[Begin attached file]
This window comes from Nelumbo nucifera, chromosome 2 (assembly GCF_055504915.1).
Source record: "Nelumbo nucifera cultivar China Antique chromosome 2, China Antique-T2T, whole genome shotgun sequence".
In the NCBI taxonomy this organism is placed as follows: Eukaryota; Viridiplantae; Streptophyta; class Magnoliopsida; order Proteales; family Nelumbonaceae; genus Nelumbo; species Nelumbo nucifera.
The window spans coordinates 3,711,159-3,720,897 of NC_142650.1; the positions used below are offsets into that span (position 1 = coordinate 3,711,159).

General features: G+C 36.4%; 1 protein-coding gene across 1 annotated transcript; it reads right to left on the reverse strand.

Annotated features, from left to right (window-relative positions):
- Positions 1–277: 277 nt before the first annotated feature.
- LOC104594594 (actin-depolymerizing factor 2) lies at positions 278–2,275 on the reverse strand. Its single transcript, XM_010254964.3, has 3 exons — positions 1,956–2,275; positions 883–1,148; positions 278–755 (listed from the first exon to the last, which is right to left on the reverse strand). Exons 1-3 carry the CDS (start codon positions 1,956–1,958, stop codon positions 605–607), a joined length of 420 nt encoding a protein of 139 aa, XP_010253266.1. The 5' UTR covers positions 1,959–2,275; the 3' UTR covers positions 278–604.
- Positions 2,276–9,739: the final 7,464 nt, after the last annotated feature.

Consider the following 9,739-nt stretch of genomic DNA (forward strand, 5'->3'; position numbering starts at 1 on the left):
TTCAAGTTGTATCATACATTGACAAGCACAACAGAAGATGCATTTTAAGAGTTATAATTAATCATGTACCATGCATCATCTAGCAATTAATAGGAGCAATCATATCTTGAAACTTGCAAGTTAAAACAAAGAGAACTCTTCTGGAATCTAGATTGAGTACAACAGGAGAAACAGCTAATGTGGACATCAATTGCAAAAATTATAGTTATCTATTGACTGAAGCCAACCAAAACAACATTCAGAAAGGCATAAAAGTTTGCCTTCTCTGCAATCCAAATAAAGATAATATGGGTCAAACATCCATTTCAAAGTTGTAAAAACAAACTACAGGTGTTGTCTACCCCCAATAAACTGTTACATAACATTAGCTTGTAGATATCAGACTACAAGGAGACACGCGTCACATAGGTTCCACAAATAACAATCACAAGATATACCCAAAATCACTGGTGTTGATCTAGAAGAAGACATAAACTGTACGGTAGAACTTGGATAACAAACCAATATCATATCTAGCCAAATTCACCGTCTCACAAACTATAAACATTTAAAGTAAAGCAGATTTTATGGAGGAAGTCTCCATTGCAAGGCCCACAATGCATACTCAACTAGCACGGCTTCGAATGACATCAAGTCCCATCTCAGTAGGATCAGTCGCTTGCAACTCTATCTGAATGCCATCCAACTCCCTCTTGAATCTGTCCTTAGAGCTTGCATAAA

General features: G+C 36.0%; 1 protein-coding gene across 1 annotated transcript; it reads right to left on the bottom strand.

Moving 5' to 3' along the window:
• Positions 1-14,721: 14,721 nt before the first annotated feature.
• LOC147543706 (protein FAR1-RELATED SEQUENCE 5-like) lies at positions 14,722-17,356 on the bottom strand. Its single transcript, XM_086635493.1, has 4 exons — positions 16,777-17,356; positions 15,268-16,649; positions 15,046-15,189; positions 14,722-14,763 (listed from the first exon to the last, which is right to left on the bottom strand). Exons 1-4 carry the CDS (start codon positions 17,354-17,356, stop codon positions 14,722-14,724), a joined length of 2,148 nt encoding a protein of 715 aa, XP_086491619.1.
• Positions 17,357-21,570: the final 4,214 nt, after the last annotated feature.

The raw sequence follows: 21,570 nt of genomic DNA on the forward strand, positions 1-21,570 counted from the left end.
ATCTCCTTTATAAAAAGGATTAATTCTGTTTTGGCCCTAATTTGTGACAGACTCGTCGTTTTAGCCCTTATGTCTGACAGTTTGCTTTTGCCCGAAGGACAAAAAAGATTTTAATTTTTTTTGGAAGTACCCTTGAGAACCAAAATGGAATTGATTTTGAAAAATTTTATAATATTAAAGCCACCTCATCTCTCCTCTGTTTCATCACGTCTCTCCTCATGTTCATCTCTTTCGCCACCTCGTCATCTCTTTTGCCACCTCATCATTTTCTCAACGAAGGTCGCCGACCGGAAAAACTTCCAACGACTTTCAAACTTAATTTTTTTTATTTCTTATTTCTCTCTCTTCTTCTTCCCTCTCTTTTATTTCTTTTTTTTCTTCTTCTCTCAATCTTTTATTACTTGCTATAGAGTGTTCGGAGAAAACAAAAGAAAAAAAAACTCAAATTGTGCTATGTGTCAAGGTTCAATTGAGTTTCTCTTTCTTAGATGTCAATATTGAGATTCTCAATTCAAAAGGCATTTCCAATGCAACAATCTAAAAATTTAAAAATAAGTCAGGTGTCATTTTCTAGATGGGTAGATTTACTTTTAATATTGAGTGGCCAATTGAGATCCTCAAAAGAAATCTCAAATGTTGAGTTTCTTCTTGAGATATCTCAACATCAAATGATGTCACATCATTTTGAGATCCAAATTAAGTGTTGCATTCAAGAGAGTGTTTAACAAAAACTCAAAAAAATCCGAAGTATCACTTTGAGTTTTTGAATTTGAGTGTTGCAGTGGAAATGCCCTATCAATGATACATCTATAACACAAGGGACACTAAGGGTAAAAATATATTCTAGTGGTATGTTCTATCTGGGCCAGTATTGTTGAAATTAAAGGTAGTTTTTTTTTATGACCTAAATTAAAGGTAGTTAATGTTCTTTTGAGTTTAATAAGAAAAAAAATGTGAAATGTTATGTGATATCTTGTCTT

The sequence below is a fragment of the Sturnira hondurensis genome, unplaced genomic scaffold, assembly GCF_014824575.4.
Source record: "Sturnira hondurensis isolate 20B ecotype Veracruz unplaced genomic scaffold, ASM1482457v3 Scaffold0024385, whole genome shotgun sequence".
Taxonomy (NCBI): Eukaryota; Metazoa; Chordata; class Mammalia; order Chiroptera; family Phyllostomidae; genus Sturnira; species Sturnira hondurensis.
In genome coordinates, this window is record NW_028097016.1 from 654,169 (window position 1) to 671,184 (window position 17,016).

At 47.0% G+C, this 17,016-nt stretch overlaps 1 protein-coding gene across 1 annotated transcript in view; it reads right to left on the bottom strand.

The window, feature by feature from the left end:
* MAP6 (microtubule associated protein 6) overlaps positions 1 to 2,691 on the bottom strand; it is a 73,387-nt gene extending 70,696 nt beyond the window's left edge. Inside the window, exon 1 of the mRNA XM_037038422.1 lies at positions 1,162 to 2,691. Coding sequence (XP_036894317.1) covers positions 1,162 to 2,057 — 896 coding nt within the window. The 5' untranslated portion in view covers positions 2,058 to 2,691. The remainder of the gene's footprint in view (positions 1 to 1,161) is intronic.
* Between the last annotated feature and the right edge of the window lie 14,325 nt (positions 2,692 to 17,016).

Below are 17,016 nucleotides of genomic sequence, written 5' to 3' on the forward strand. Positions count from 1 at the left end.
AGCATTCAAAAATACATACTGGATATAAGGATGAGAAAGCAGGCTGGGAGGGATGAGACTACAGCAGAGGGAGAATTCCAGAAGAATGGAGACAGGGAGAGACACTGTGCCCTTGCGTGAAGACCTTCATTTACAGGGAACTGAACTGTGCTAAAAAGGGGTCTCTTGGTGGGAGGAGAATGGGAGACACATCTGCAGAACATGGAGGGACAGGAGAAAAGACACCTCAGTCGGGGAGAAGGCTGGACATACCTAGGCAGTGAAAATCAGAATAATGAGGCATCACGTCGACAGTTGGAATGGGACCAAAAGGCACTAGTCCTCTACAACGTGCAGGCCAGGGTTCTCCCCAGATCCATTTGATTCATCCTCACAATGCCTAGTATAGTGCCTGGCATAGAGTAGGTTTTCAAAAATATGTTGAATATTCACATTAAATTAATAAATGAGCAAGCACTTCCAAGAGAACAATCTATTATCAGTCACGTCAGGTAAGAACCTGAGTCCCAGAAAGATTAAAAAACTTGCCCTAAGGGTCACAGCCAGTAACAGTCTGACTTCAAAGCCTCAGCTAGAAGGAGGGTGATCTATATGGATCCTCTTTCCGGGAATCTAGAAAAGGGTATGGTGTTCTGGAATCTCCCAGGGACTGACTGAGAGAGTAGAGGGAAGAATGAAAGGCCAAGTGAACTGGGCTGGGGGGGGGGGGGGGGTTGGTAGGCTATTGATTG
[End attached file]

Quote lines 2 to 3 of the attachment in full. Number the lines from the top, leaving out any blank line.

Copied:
Source record: "Nelumbo nucifera cultivar China Antique chromosome 2, China Antique-T2T, whole genome shotgun sequence".
In the NCBI taxonomy this organism is placed as follows: Eukaryota; Viridiplantae; Streptophyta; class Magnoliopsida; order Proteales; family Nelumbonaceae; genus Nelumbo; species Nelumbo nucifera.